This year’s £1000 bursary has been awarded to Clare Marshall, an MRes student in marine biology at the University of Plymouth.
Clare has extensive marine conservation experience, having volunteered for the Cornwall Wildlife Trust, the Marine Biological Association, and the Centre for Environment, Fisheries and Aquaculture Science, as well as several other organisations. More recently, Clare has become involved in the Bailiwick Eelgrass Exploration Project here in Guernsey, and she is planning to undertake her own research project on the island’s seagrass habitats.
Seagrasses provide several important functions including: blue carbon capture and storage, reducing coastal erosion, and acting as a nursery ground for important commercial fish species and other protected species such as seahorses.
“It is essential to gain a full understanding of seagrass presence, location and composition in Guernsey, which is currently lacking. This small research project has the potential to make a huge impact on the local environment, for instance in advising marine spatial planning. The aim of my research project is to map the extent and biodiversity of eelgrass beds in Guernsey, and extending the project to collect more data from the other islands would be my ambition.”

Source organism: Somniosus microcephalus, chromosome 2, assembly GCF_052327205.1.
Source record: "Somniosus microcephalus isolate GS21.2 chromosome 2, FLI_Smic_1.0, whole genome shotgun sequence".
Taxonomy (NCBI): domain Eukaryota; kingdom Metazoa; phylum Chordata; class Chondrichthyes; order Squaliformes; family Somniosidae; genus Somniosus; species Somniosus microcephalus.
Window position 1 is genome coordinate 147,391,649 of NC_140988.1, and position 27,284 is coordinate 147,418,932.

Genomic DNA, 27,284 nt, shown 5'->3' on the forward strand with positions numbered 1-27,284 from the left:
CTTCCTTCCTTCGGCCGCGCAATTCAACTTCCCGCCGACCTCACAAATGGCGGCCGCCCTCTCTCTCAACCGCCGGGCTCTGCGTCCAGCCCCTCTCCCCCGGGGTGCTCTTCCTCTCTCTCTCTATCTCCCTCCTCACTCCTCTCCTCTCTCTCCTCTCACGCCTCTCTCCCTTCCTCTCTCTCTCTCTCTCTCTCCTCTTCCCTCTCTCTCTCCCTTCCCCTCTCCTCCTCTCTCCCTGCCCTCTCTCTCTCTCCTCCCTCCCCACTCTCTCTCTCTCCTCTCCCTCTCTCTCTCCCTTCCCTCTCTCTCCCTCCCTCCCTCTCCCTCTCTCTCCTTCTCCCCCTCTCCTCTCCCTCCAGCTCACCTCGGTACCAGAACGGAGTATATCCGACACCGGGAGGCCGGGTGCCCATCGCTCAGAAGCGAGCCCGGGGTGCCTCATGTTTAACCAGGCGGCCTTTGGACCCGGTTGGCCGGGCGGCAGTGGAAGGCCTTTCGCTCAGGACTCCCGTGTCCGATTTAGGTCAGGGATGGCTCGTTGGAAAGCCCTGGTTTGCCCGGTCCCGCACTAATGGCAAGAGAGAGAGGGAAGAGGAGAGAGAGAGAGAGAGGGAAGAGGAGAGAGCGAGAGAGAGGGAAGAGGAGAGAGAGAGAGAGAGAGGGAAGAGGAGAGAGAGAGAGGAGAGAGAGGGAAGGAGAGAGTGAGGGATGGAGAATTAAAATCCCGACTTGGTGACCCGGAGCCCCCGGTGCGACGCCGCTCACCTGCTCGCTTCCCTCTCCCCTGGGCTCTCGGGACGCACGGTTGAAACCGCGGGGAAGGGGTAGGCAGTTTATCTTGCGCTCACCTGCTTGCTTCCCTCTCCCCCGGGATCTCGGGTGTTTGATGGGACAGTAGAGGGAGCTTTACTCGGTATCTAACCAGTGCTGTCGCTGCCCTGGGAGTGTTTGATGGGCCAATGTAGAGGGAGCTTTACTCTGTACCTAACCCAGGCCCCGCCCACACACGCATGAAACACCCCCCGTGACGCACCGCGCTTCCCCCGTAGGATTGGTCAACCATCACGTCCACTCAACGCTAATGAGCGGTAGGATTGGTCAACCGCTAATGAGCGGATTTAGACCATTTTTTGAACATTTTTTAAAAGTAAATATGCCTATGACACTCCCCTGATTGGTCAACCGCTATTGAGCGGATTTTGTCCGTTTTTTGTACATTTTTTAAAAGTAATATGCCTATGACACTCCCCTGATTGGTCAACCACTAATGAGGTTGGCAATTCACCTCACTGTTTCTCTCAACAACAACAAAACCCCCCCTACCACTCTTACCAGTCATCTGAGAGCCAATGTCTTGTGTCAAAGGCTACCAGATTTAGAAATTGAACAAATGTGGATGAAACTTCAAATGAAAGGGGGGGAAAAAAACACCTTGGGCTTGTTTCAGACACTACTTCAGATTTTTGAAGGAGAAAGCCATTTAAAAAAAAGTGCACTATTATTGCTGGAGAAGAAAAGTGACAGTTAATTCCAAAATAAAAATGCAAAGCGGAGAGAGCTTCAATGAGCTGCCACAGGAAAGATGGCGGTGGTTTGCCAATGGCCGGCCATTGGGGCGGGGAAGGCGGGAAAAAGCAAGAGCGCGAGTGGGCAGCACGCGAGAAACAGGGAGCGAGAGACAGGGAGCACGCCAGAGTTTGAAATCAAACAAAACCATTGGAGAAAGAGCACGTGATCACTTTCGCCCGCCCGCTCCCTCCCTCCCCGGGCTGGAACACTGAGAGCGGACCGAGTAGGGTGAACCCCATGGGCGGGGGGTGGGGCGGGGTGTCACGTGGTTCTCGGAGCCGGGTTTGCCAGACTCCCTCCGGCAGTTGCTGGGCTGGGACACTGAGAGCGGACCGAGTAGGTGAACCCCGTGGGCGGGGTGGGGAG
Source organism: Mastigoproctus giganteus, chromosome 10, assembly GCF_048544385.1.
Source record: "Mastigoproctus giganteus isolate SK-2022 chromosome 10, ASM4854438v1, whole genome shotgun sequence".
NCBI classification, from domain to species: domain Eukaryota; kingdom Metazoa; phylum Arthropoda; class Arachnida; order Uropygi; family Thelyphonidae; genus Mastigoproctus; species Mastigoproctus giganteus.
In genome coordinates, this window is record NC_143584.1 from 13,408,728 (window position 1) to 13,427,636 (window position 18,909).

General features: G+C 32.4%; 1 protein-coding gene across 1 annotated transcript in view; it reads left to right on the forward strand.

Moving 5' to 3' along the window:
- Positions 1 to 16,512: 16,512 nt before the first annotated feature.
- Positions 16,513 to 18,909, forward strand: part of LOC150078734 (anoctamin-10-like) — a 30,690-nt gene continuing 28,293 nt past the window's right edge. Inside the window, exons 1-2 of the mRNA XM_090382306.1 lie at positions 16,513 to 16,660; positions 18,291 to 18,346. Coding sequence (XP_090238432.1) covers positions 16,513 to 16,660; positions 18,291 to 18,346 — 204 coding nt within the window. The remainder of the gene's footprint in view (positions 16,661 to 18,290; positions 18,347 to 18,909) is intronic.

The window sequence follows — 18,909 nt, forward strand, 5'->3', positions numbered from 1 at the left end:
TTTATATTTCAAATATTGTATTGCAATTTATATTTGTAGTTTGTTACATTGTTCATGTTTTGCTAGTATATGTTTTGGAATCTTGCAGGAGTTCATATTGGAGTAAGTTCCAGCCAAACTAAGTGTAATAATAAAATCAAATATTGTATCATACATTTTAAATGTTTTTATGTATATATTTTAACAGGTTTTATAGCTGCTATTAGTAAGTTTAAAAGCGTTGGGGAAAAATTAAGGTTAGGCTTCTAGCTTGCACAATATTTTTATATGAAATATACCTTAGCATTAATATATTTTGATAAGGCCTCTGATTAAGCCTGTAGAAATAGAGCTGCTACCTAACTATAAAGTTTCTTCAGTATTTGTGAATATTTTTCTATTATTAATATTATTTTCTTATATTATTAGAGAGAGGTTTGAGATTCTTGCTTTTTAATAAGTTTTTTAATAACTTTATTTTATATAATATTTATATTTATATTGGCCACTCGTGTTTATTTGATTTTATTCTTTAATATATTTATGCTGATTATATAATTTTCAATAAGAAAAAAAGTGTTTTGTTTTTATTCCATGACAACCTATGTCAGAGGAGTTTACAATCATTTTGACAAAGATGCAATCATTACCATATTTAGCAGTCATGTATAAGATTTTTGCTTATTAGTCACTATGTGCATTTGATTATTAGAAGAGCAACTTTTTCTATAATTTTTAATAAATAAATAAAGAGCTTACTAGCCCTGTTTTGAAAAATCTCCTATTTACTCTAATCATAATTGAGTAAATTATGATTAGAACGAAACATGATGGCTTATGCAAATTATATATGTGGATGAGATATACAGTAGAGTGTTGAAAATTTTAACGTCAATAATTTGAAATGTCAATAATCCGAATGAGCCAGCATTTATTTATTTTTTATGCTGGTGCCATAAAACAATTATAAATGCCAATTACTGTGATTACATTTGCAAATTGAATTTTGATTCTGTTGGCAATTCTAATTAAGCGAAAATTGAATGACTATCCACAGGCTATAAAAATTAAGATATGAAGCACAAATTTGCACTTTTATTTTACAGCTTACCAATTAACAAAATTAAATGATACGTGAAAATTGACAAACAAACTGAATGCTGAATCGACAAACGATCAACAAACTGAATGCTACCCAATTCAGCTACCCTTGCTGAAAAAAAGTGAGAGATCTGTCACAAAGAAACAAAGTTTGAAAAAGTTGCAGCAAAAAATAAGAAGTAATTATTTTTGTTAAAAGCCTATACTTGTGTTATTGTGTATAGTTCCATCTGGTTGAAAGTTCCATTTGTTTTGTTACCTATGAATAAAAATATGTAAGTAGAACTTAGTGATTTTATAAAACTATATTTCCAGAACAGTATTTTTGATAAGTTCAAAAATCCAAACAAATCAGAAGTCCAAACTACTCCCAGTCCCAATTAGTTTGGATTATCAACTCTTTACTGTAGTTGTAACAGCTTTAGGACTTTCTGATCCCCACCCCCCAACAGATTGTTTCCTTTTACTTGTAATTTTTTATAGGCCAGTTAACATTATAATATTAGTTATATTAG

We also have an update from Charlotte Burgoine, last year’s bursary winner. Charlotte’s final year dissertation research was on the impacts of hedge-cutting on biodiversity in Guernsey, and we were delighted to hear that she was the overall winner of the Sparsholt University Dissertation Poster Competition. We look forward to welcoming Charlotte to the Frossard Theatre to learn more about her research.
Details of the 2022 bursary will be released early next year.